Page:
How much do teachers get paid?

Published 12:14 am Saturday, March 30, 2019

Teachers’ salaries have gotten plenty of attention lately, with lawmakers voting this week to give teachers a $1,500 raise. Proposals for $4,000 in raises over two years and $1,000 over two years were considered as well.

The National Education Association, a teachers union, said Mississippi had the lowest average salary among states at $42,925 in the 2016-2017 school year. The state Department of Education says the average teacher salary was a little higher in 2017-2018.

For comparison, the average weekly wage in Mississippi is about $752, according to the Bureau of Labor Statistics. That equals $39,104 annually. In Lincoln County, it’s slightly less — $704 weekly/$36,608 annually.

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But averages can be deceiving. A teacher with decades of experience will earn more than one right out of college.

For example, in Brookhaven a new teacher with an “A” certification will earn $34,390 according to the state salary scale plus $900 through a local district supplement for a total of $35,290. A teacher with the same certification and 10 years experience will earn a total of $39,350; a teacher with 35 years experience will earn $54,235.

Higher pay comes not only with more experience but also with a higher-level degree. A Brookhaven teacher with an “AA” certification, which requires a master’s degree, will start out making about $2,700 more than a teacher with a bachelor’s degree. Some of that is due to a higher local supplement. An “AA” teacher with 10 years experience will earn $43,460; 35 years experience or more will result in total pay of $62,520.

The highest certification, AAAA, requires a doctoral degree. The pay for those teachers is significant higher. A new teacher with no experience will earn a total of $41,308. The local supplement at that certification is $2,200. A teacher with “AAAA” certification and 10 years experience will earn $48,060; a teacher with 35 years or more experience will earn $70,970.

Lincoln County teachers’ pay is slightly different than Brookhaven’s, usually less but depending on years and certification, sometimes more. A teacher with an “A” certification and no experience in Lincoln County will earn $34,590. That same teacher will earn $39,050 after 10 years and $54,235 after teaching 35 years.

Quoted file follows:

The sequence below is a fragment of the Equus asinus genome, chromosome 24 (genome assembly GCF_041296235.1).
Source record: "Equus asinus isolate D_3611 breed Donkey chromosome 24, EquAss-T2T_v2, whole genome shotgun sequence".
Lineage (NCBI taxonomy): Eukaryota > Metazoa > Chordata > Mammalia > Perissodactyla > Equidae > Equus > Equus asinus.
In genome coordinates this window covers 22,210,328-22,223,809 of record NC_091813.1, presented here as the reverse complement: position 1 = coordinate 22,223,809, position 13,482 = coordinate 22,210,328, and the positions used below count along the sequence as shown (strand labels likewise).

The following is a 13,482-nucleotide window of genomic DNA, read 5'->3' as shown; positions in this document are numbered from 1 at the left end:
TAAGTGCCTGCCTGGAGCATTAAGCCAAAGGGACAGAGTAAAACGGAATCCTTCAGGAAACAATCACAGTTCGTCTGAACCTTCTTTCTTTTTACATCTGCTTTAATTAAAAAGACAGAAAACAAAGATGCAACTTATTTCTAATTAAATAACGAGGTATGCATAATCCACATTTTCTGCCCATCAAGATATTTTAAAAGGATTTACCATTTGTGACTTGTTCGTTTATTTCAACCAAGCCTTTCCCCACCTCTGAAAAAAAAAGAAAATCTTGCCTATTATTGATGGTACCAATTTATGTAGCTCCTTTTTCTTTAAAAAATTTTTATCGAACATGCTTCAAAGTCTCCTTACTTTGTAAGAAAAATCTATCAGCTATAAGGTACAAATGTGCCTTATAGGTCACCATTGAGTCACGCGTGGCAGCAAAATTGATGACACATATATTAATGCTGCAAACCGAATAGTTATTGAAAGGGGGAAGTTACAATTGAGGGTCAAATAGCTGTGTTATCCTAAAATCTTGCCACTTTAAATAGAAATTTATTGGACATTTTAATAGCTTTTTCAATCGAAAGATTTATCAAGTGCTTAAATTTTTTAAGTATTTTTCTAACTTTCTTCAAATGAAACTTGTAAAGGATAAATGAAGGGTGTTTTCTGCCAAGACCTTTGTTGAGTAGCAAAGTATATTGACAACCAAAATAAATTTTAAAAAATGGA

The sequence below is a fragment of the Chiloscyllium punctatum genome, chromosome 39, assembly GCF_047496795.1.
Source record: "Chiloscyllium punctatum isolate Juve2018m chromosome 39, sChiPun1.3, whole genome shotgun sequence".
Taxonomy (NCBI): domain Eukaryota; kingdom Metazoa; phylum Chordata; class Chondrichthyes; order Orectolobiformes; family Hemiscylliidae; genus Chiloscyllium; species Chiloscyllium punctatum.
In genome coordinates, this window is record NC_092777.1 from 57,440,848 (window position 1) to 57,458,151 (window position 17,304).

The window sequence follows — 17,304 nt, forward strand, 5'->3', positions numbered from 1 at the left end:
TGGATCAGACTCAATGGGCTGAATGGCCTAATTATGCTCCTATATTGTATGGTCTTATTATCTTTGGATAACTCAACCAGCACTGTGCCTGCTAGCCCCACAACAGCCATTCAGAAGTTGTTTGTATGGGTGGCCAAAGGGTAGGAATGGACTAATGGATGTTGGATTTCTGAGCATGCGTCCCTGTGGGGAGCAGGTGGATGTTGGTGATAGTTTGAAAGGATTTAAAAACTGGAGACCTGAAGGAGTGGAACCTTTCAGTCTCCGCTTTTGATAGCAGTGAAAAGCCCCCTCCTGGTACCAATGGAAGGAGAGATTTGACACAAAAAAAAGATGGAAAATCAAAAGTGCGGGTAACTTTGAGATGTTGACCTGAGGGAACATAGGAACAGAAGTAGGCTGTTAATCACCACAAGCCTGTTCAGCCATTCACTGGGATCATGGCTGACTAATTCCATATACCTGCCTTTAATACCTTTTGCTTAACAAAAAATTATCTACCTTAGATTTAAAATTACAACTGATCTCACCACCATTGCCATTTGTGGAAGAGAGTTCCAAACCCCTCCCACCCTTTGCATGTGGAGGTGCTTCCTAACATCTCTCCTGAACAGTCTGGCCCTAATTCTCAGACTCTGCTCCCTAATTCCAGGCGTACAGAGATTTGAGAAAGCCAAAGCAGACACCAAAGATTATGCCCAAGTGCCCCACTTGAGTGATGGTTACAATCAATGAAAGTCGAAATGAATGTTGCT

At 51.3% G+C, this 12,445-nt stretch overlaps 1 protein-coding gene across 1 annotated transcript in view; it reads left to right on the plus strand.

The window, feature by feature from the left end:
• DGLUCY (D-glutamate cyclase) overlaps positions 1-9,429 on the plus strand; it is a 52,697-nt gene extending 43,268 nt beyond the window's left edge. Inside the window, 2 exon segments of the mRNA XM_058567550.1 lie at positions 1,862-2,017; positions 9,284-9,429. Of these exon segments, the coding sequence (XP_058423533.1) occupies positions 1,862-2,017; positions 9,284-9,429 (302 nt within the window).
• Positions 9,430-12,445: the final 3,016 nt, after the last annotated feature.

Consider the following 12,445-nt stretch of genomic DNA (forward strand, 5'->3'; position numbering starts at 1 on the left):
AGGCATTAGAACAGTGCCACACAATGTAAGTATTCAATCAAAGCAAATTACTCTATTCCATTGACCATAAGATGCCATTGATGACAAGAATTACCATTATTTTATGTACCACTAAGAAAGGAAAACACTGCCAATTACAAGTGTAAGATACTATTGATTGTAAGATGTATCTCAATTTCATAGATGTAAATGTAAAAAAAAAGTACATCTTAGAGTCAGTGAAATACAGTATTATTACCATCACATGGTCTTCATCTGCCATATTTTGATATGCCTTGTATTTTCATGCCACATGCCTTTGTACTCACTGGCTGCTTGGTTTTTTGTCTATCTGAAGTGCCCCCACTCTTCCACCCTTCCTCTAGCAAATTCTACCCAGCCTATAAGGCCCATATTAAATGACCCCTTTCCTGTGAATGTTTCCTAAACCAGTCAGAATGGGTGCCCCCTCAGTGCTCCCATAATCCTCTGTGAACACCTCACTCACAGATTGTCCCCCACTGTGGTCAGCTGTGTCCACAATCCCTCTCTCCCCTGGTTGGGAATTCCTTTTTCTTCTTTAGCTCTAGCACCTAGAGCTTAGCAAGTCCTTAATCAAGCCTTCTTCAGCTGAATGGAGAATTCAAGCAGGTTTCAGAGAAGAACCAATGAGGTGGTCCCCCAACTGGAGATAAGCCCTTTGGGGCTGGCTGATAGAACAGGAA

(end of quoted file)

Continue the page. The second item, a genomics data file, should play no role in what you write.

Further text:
The difference is in the local supplement. For new teachers with zero experience, the supplement in Lincoln County is $200, regardless of certification level. In Brookhaven, the local supplement starts at $900.

Lincoln County’s highest local supplement, reserved for those with “AAAA” certification and 35 years experience is $1,825. In Brookhaven, the highest supplement is $3,600.

Lawmakers settled on a $1,500 raise this legislative session, but many were unhappy.

Rep. Becky Currie, who supported the $4,000 raise over two years, said she voted in favor of the $1,500 raise because it was that amount or nothing.

“I am not satisfied and would love to give them everything they deserve,” she said Thursday. “I do want them to know that the reason I am voting for it is because they deserve a pay raise and it is going to be an up or down vote and I am not voting ‘no.’”

Sen. Sally Doty also said she wanted to give teachers a larger raise but was limited by the legislative process.

“I wanted a higher amount and voted to recommit the conference report presented to the Senate Thursday morning,” Doty, R-Brookhaven, said. “Unfortunately, that motion failed, and that was the only way at this point in the session to increase the amount.”

Facebook users responding to a post on The Daily Leader’s page also felt teachers should get more.

“Meeting the Southeastern average should be the goal to retain the best teachers,” Janie West wrote.

“You better believe they need one,” Leisa Gill wrote about a teacher raise. “Mississippi is a few short years away from a critical teacher shortage. More retiring, young ones not going into the education system (for obvious reasons), and the ones in the middle are looking to get out. The state better be concerned about this.”

“By paying a fair and competitive salary, Mississippi will be able to attract and retain quality teachers,” Pete Griffin wrote. “This is the first step in providing a quality education and increasing the not only the overall standard of the state, but in students’ lives as well. Along with a raise in salary, teachers should have other incentives, such as tax breaks on state income tax as well as property tax if they live and teach in the same city/county. Teachers often pay for supplies out of pocket. A tax credit would help to offset that cost.”

Some lawmakers argued that the state could not afford to give teachers more. Senate Appropriations Committee Chairman Buck Clarke, a Republican from Hollandale, told senators that giving a larger raise to teachers would mean reducing spending for other state services.

“What would you be willing to cut, because there is nothing left out on the table,” Clarke said. “Everything has been spent, I can assure you.”

Doty had warned earlier in the week that funding for a larger raise would be an issue.

“Every $500 increase to that raise is a $25 million hit to the budget,” she said. “We have limited funds. We can’t just print that money in the basement.”